Thursday, May 11, 2006

On My Mind

I had a reaction today to the death of New York Times writer and editor A. M. Rosenthal -- I was jealous of his career. For 60 years, he had written for the world's most influential newspaper. Millions had seen his byline, and tens of thousands had actually read his articles -- many of them among the world's most influential people.

But he's dead, Jim. And it makes little sense to be jealous of someone who's dead.

And then again... I'm proud of many of the articles I've written, even if the most read of them had a readership much lower than of Rosenthal's least read. (Well, you get what I'm trying to say -- Eloquent Adam)

For instance, there was that article about a New York City ambulance crew who wrestled with a mortally wounded AIDS patient in the mid 80's, a man who had committed suicide by impaling himself on the jagged glass of a broken window. The crew carried him down four flights in a rundown apartment building in the Bronx, while he wrestled against them, thrashing as he bled profusely from a slashed subclavian artery. That was a pretty good one.

Then there was the piece I wrote about the Plenty Ambulance Corps, in the Bronx, in 1979 -- a group of Tennessee hippies who decided to come out to the burned out South Bronx and provide a free community ambulance service. You can see a couple of their kids on my website, the shot labeled, "two bronx babies."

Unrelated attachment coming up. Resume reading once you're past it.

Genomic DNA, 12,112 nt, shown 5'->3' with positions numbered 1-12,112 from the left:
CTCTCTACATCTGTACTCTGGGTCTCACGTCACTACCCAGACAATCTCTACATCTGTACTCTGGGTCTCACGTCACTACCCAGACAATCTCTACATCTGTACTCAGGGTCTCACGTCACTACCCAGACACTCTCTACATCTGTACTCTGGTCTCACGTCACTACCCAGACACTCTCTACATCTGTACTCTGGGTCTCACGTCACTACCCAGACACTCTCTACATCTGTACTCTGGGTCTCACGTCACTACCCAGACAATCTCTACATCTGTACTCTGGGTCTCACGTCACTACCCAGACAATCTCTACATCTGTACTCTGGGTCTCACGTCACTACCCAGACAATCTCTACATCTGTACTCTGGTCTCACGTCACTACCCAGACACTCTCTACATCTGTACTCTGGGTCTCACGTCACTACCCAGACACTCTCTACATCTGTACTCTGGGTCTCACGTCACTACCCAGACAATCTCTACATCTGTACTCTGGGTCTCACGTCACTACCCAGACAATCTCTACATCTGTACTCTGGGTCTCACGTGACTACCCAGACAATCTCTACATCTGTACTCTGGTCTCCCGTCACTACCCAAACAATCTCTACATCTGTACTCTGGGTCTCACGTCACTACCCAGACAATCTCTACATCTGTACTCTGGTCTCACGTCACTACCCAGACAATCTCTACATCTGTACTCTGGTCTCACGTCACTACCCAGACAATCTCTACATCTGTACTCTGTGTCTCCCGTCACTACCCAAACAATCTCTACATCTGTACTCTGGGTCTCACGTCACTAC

And that was a nice story I wrote about Douglas Edwards of CBS News and his trusty and loyal producer, Richard Kallsen, doing The World Tonight. That appeared in "The West-Sider," or perhaps it was "The Chelsea-Clinton News," anyway, nowhere near the readership of the Times.

So, after reflection, I'm proud of my stories, but jealous of A. M. Rosenthal's reach. Was it the recognition he received, the fact that he was admired and respected around the world -- and, probably, resented by some as well. Was it the encomiums, the armor of influence?

Is the world big enough for both of us? (He's dead, Jim.)

It must be, and to all the other A. M. Rosenthals, I say, bring it on, do your best, your fellow writer salutes you!


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